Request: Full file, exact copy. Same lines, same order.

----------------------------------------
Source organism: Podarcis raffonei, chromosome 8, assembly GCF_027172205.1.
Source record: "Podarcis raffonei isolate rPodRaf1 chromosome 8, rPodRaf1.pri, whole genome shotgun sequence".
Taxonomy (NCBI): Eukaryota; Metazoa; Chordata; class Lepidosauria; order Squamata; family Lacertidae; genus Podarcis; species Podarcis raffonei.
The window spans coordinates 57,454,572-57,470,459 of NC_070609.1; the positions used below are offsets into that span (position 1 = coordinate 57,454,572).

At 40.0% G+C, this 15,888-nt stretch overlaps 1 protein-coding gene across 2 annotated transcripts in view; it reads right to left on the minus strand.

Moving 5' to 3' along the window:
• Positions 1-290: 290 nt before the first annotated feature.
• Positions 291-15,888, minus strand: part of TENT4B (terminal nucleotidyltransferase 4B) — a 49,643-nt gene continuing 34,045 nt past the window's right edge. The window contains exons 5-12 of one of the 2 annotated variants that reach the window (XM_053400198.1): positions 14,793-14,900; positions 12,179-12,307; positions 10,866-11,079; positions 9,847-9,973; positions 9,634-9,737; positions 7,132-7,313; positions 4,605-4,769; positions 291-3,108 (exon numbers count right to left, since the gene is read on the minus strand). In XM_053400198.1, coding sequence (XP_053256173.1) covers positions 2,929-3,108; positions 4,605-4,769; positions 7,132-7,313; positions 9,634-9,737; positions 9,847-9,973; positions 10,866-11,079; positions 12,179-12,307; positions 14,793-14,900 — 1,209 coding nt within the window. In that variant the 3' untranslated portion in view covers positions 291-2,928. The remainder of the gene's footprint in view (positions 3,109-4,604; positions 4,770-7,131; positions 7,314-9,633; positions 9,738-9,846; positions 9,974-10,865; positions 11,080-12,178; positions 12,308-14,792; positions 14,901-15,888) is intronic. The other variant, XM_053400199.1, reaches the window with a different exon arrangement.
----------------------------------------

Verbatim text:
Source organism: Podarcis raffonei, chromosome 8, assembly GCF_027172205.1.
Source record: "Podarcis raffonei isolate rPodRaf1 chromosome 8, rPodRaf1.pri, whole genome shotgun sequence".
Taxonomy (NCBI): Eukaryota; Metazoa; Chordata; class Lepidosauria; order Squamata; family Lacertidae; genus Podarcis; species Podarcis raffonei.
The window spans coordinates 57,454,572-57,470,459 of NC_070609.1; the positions used below are offsets into that span (position 1 = coordinate 57,454,572).

At 40.0% G+C, this 15,888-nt stretch overlaps 1 protein-coding gene across 2 annotated transcripts in view; it reads right to left on the minus strand.

Moving 5' to 3' along the window:
• Positions 1-290: 290 nt before the first annotated feature.
• Positions 291-15,888, minus strand: part of TENT4B (terminal nucleotidyltransferase 4B) — a 49,643-nt gene continuing 34,045 nt past the window's right edge. The window contains exons 5-12 of one of the 2 annotated variants that reach the window (XM_053400198.1): positions 14,793-14,900; positions 12,179-12,307; positions 10,866-11,079; positions 9,847-9,973; positions 9,634-9,737; positions 7,132-7,313; positions 4,605-4,769; positions 291-3,108 (exon numbers count right to left, since the gene is read on the minus strand). In XM_053400198.1, coding sequence (XP_053256173.1) covers positions 2,929-3,108; positions 4,605-4,769; positions 7,132-7,313; positions 9,634-9,737; positions 9,847-9,973; positions 10,866-11,079; positions 12,179-12,307; positions 14,793-14,900 — 1,209 coding nt within the window. In that variant the 3' untranslated portion in view covers positions 291-2,928. The remainder of the gene's footprint in view (positions 3,109-4,604; positions 4,770-7,131; positions 7,314-9,633; positions 9,738-9,846; positions 9,974-10,865; positions 11,080-12,178; positions 12,308-14,792; positions 14,901-15,888) is intronic. The other variant, XM_053400199.1, reaches the window with a different exon arrangement.